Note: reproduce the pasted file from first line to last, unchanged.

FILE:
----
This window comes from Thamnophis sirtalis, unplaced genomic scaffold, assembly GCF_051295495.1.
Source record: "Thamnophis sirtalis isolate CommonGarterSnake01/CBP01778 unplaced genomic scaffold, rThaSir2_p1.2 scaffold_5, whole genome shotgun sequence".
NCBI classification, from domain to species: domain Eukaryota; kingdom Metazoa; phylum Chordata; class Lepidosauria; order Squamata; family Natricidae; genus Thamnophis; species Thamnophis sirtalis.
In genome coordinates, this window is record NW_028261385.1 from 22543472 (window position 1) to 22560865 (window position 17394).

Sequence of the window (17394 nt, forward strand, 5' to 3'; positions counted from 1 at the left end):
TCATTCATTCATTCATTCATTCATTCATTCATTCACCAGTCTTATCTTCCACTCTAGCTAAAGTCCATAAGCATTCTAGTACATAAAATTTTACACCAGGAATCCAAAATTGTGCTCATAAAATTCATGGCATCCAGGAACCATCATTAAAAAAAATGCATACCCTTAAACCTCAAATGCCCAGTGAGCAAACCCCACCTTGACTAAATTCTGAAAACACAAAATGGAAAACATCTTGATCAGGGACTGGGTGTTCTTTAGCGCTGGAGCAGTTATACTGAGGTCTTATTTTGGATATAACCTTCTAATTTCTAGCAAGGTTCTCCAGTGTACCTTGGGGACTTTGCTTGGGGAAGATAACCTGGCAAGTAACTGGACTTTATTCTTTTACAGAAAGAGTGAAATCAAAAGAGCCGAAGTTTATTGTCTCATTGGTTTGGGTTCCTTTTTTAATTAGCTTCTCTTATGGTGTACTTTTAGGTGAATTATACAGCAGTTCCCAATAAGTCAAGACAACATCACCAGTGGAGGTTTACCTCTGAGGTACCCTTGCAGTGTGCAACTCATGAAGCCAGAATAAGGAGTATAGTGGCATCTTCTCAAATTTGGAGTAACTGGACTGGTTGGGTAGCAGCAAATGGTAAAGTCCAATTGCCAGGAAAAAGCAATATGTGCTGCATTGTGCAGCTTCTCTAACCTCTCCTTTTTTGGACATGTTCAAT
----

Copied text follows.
This window comes from Thamnophis sirtalis, unplaced genomic scaffold, assembly GCF_051295495.1.
Source record: "Thamnophis sirtalis isolate CommonGarterSnake01/CBP01778 unplaced genomic scaffold, rThaSir2_p1.2 scaffold_5, whole genome shotgun sequence".
NCBI classification, from domain to species: domain Eukaryota; kingdom Metazoa; phylum Chordata; class Lepidosauria; order Squamata; family Natricidae; genus Thamnophis; species Thamnophis sirtalis.
In genome coordinates, this window is record NW_028261385.1 from 22543472 (window position 1) to 22560865 (window position 17394).

Sequence of the window (17394 nt, forward strand, 5' to 3'; positions counted from 1 at the left end):
TCATTCATTCATTCATTCATTCATTCATTCATTCACCAGTCTTATCTTCCACTCTAGCTAAAGTCCATAAGCATTCTAGTACATAAAATTTTACACCAGGAATCCAAAATTGTGCTCATAAAATTCATGGCATCCAGGAACCATCATTAAAAAAAATGCATACCCTTAAACCTCAAATGCCCAGTGAGCAAACCCCACCTTGACTAAATTCTGAAAACACAAAATGGAAAACATCTTGATCAGGGACTGGGTGTTCTTTAGCGCTGGAGCAGTTATACTGAGGTCTTATTTTGGATATAACCTTCTAATTTCTAGCAAGGTTCTCCAGTGTACCTTGGGGACTTTGCTTGGGGAAGATAACCTGGCAAGTAACTGGACTTTATTCTTTTACAGAAAGAGTGAAATCAAAAGAGCCGAAGTTTATTGTCTCATTGGTTTGGGTTCCTTTTTTAATTAGCTTCTCTTATGGTGTACTTTTAGGTGAATTATACAGCAGTTCCCAATAAGTCAAGACAACATCACCAGTGGAGGTTTACCTCTGAGGTACCCTTGCAGTGTGCAACTCATGAAGCCAGAATAAGGAGTATAGTGGCATCTTCTCAAATTTGGAGTAACTGGACTGGTTGGGTAGCAGCAAATGGTAAAGTCCAATTGCCAGGAAAAAGCAATATGTGCTGCATTGTGCAGCTTCTCTAACCTCTCCTTTTTTGGACATGTTCAAT